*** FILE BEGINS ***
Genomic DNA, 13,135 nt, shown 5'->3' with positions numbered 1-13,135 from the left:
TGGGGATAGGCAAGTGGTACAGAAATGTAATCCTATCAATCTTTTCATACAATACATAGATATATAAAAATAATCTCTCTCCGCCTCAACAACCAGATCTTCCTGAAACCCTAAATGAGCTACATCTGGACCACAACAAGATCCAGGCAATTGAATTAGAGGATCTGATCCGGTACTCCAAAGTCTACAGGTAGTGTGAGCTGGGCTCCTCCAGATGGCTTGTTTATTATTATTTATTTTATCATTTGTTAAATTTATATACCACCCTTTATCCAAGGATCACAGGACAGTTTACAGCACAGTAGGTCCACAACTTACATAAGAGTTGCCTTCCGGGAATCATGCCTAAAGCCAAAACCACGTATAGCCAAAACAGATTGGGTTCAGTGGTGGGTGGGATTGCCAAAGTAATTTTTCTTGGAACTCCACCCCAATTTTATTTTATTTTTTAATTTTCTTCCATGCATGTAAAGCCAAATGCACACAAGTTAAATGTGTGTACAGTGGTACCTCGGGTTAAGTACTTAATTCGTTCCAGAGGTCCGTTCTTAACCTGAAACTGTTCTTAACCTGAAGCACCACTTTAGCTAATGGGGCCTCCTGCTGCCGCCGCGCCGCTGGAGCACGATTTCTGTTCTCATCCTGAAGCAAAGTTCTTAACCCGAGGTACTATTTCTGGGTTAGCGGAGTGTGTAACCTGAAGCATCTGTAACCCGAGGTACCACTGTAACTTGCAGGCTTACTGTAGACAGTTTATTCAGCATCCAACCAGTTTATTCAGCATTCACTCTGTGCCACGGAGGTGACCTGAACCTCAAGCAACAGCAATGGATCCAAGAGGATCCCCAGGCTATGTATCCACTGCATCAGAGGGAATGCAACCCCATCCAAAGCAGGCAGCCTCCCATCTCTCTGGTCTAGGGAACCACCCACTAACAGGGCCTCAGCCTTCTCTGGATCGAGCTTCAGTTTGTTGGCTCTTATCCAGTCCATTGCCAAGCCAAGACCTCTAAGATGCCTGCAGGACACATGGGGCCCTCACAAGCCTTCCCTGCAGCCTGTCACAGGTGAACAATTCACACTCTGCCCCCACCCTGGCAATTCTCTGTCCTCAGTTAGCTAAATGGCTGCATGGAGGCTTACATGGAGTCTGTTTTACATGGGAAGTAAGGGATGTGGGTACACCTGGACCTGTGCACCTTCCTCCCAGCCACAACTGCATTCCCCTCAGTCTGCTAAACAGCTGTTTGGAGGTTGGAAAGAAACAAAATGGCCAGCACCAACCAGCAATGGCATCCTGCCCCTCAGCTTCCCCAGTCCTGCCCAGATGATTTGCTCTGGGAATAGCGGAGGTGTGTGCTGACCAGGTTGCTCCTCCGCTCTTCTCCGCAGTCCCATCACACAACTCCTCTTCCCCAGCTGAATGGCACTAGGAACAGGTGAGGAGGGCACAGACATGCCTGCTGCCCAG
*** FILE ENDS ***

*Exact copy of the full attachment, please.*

Genomic DNA, 13,135 nt, shown 5'->3' with positions numbered 1-13,135 from the left:
TGGGGATAGGCAAGTGGTACAGAAATGTAATCCTATCAATCTTTTCATACAATACATAGATATATAAAAATAATCTCTCTCCGCCTCAACAACCAGATCTTCCTGAAACCCTAAATGAGCTACATCTGGACCACAACAAGATCCAGGCAATTGAATTAGAGGATCTGATCCGGTACTCCAAAGTCTACAGGTAGTGTGAGCTGGGCTCCTCCAGATGGCTTGTTTATTATTATTTATTTTATCATTTGTTAAATTTATATACCACCCTTTATCCAAGGATCACAGGACAGTTTACAGCACAGTAGGTCCACAACTTACATAAGAGTTGCCTTCCGGGAATCATGCCTAAAGCCAAAACCACGTATAGCCAAAACAGATTGGGTTCAGTGGTGGGTGGGATTGCCAAAGTAATTTTTCTTGGAACTCCACCCCAATTTTATTTTATTTTTTAATTTTCTTCCATGCATGTAAAGCCAAATGCACACAAGTTAAATGTGTGTACAGTGGTACCTCGGGTTAAGTACTTAATTCGTTCCAGAGGTCCGTTCTTAACCTGAAACTGTTCTTAACCTGAAGCACCACTTTAGCTAATGGGGCCTCCTGCTGCCGCCGCGCCGCTGGAGCACGATTTCTGTTCTCATCCTGAAGCAAAGTTCTTAACCCGAGGTACTATTTCTGGGTTAGCGGAGTGTGTAACCTGAAGCATCTGTAACCCGAGGTACCACTGTAACTTGCAGGCTTACTGTAGACAGTTTATTCAGCATCCAACCAGTTTATTCAGCATTCACTCTGTGCCACGGAGGTGACCTGAACCTCAAGCAACAGCAATGGATCCAAGAGGATCCCCAGGCTATGTATCCACTGCATCAGAGGGAATGCAACCCCATCCAAAGCAGGCAGCCTCCCATCTCTCTGGTCTAGGGAACCACCCACTAACAGGGCCTCAGCCTTCTCTGGATCGAGCTTCAGTTTGTTGGCTCTTATCCAGTCCATTGCCAAGCCAAGACCTCTAAGATGCCTGCAGGACACATGGGGCCCTCACAAGCCTTCCCTGCAGCCTGTCACAGGTGAACAATTCACACTCTGCCCCCACCCTGGCAATTCTCTGTCCTCAGTTAGCTAAATGGCTGCATGGAGGCTTACATGGAGTCTGTTTTACATGGGAAGTAAGGGATGTGGGTACACCTGGACCTGTGCACCTTCCTCCCAGCCACAACTGCATTCCCCTCAGTCTGCTAAACAGCTGTTTGGAGGTTGGAAAGAAACAAAATGGCCAGCACCAACCAGCAATGGCATCCTGCCCCTCAGCTTCCCCAGTCCTGCCCAGATGATTTGCTCTGGGAATAGCGGAGGTGTGTGCTGACCAGGTTGCTCCTCCGCTCTTCTCCGCAGTCCCATCACACAACTCCTCTTCCCCAGCTGAATGGCACTAGGAACAGGTGAGGAGGGCACAGACATGCCTGCTGCCCAG